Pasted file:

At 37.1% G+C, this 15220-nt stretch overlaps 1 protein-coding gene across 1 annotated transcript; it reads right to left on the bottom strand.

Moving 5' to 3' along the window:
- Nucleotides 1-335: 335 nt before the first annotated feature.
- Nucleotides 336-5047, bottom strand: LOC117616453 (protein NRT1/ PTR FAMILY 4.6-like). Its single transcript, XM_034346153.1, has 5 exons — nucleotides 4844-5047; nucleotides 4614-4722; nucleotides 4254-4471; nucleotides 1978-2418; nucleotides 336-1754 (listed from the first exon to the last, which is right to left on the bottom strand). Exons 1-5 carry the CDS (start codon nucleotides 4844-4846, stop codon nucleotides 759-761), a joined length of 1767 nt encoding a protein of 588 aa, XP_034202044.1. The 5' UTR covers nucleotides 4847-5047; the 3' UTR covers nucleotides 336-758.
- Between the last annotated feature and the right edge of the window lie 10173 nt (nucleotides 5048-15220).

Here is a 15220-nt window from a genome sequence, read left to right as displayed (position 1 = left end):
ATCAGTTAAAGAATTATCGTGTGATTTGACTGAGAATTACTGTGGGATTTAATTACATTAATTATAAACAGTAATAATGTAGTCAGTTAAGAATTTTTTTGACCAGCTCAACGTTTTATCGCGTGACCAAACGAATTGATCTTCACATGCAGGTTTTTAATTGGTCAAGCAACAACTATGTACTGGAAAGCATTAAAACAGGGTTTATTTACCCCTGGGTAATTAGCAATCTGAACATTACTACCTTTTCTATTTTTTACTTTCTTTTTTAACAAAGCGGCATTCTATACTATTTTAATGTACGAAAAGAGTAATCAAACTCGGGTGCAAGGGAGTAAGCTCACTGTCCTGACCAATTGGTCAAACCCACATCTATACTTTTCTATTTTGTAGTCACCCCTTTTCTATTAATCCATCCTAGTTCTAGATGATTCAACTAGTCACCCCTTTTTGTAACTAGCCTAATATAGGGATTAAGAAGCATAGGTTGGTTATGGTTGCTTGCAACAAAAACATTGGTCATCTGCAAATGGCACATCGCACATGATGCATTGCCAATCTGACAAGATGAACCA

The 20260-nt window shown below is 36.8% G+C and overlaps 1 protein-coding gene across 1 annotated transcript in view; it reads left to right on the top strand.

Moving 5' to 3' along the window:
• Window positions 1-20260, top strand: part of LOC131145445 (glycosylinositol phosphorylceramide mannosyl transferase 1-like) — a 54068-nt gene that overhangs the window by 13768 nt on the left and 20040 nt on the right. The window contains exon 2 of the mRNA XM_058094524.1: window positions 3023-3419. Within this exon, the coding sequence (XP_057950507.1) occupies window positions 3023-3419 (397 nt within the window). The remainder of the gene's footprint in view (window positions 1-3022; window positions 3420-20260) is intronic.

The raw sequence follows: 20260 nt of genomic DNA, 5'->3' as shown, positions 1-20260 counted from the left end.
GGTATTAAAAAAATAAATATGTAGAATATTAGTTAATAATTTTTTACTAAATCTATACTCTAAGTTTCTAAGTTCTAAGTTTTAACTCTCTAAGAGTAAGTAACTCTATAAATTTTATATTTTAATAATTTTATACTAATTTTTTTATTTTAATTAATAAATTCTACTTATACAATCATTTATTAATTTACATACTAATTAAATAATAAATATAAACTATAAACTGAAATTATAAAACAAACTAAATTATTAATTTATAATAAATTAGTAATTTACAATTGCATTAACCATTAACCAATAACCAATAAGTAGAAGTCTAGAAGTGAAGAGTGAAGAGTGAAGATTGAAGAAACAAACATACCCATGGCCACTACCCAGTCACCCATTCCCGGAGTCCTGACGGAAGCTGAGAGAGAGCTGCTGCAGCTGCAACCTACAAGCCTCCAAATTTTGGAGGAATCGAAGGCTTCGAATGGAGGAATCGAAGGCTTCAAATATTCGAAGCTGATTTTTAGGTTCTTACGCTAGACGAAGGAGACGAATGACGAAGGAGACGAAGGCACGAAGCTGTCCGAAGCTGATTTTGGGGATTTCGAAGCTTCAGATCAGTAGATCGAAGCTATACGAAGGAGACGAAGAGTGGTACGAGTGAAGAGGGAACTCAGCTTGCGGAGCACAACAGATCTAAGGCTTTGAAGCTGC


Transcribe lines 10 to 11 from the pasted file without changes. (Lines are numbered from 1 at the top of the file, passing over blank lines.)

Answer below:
• Window positions 1-20260, top strand: part of LOC131145445 (glycosylinositol phosphorylceramide mannosyl transferase 1-like) — a 54068-nt gene that overhangs the window by 13768 nt on the left and 20040 nt on the right. The window contains exon 2 of the mRNA XM_058094524.1: window positions 3023-3419. Within this exon, the coding sequence (XP_057950507.1) occupies window positions 3023-3419 (397 nt within the window). The remainder of the gene's footprint in view (window positions 1-3022; window positions 3420-20260) is intronic.

The raw sequence follows: 20260 nt of genomic DNA, 5'->3' as shown, positions 1-20260 counted from the left end.